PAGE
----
University of Liverpool
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My researching multilingually experience started in February 2012 when I visited Sierra Leone to train health workers there in using psychosocial interventions to support the mental well-being of the population there. Sierra Leone is a country in West Africa with a population of just under 6 million people. Between 1991 and 2002 a brutal civil war occurred in the country. It is estimated that 40-50,000 people were killed and 500,000 civilians fled the country (Dufka, 1999). I visited Sierra Leone in conjunction with the organization commit and act which seeks to give people in areas of conflict access to psychotherapeutic support, regardless of religious, cultural or ethnic affiliation, especially in countries with little psychotherapeutic infrastructure. In February 2012, over 90 health staff working with local non-governmental organisations attended workshops that we facilitated. More recently, in February 2013, I returned to Sierra Leone with other Clinical Psychologists to conduct further training. As with the previous year, over 90 people attended workshops that were organized. Further information about relating to this visit is available online (www.rosswhiteblog.wordpress.com). Working in low and middle income countries (LMIC) such as Sierra Leone can provide important opportunities for Clinical Psychologists trained in high-income countries to look afresh at the assumptions that underlie their practice. The mental health systems and services that are well established in the UK and other high income countries may be the envy of many countries across the world, but it could be argued that these systems also bring rigidity to how distress is understood. Working in LMIC settings where biomedical systems of care may be less well established, provides a tantalizing glimpse into alternative explanatory models for the distress that people experience. Although the official language of Sierra Leone is English, the most widely spoken language is Krio. This is a corrupted dialect of English that has its origins in the English spoken by the freed slaves who travelled from the Caribbean to Sierra Leone in the 19th Century. There are also indigenous languages that reflect the tribal societies in Sierra Leone. The Temne and Mende languages are the most widely spoken. The tribal languages tend to be descriptive more than abstract. This can raise problems when discussing intra-psychic phenomena such as thoughts and feelings. This serves to emphasise the importance of tuning into local descriptions of distress and utilizing those phrases. We have learned much about how to engage with Leonean people through listening to the descriptions and metaphors that they use. We have conducted research to evaluate the effectiveness of the training packages that we deliver. Although there are increasing opportunities for mental health professionals to work globally, my research experience has highlighted the importance of speaking and thinking locally.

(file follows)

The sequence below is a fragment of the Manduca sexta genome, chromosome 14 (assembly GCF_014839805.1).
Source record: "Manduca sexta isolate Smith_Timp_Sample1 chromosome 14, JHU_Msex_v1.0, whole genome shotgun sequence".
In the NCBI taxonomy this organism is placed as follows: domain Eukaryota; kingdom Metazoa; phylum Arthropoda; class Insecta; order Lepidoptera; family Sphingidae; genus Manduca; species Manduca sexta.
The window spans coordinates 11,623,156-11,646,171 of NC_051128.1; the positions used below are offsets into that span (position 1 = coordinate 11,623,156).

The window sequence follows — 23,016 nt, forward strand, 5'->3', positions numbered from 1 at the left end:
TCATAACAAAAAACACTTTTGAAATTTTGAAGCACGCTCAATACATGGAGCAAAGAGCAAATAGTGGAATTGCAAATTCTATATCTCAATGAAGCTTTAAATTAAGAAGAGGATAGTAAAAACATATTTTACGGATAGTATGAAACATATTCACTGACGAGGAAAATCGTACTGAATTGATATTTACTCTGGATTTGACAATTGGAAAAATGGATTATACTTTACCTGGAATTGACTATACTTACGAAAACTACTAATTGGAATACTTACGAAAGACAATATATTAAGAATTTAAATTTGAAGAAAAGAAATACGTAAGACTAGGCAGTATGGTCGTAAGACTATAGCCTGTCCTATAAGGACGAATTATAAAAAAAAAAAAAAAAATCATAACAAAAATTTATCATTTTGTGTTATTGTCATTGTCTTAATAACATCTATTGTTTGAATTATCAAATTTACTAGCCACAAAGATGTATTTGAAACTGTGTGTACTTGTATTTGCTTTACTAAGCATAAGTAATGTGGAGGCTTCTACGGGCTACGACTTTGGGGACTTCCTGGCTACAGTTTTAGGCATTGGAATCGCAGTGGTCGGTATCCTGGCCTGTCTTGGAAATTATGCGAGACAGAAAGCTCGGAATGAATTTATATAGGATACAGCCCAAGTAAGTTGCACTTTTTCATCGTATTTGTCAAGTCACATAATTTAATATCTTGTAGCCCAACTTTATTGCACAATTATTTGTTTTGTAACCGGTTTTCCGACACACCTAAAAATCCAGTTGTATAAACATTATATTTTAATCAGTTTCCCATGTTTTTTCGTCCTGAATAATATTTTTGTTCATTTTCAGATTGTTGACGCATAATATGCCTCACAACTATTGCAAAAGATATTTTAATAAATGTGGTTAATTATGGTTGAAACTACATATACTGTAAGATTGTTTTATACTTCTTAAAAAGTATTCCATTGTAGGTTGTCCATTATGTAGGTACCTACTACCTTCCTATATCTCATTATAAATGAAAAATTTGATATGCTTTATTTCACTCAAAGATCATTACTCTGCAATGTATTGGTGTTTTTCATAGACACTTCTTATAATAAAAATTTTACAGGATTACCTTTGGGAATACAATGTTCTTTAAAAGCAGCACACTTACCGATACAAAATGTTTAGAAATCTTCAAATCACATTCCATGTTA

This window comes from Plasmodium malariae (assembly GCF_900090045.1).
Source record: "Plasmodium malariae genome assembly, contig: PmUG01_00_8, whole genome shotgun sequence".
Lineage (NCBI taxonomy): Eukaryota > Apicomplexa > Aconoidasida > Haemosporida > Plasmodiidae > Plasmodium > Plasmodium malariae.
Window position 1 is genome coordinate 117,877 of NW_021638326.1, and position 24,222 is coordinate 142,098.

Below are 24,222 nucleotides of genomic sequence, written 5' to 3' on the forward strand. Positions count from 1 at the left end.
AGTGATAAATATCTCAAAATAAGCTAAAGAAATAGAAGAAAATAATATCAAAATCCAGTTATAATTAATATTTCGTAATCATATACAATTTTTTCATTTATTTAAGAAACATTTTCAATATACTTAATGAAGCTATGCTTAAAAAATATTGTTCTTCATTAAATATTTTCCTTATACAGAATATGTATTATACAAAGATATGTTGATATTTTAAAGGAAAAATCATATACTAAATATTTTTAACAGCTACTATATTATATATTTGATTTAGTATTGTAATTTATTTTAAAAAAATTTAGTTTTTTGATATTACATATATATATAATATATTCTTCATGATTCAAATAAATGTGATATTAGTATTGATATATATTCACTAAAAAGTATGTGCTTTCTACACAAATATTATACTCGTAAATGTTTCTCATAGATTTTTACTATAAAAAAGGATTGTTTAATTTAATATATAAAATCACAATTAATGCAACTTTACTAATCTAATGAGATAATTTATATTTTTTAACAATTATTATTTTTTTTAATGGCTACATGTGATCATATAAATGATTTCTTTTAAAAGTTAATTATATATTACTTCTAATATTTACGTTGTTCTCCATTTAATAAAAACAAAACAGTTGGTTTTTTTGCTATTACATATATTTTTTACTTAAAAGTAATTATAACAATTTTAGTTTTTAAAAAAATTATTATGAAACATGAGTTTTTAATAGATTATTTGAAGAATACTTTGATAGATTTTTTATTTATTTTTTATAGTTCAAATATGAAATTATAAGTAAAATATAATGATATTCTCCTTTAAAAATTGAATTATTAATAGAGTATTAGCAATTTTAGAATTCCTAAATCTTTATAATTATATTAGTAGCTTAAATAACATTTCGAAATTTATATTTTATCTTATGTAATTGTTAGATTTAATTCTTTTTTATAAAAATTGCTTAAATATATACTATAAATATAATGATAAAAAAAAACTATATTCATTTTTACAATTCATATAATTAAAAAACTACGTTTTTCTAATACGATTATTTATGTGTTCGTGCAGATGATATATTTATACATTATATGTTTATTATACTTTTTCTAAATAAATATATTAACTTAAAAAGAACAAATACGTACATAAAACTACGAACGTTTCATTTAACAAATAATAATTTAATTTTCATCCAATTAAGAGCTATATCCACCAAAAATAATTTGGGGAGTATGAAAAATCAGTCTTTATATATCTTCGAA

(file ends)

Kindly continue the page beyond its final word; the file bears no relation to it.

Ref: Dufka, C. (1999). Getting away with murder, mutilation and rape. New testimony from Sierra Leone. Human Rights Watch, 11, 3.
Dr Ross White (PhD, DClinPsy) is a Reader in Clinical Psychology at the University of Liverpool. He is the Research Director on the Doctorate of Clinical Psychology training programme. He is a former Director of the MSc Global Mental Health programme at the University of Glasgow and he is a co-investigator on this project. He is also involved in research collaborations with the World Health Organization and the United Nations High Commissioner for Refugee investigating the efficacy of psychological interventions in low- and middle-income countries – particularly in the context and/or aftermath of humanitarian crises. More information can be found here. This includes an interest in the processes involved in the linguistic/cultural adaptation of psychological therapies. Ross is a co-editor of the upcoming ‘Palgrave Handbook of Socio-cultural Perspectives on Global Mental Health .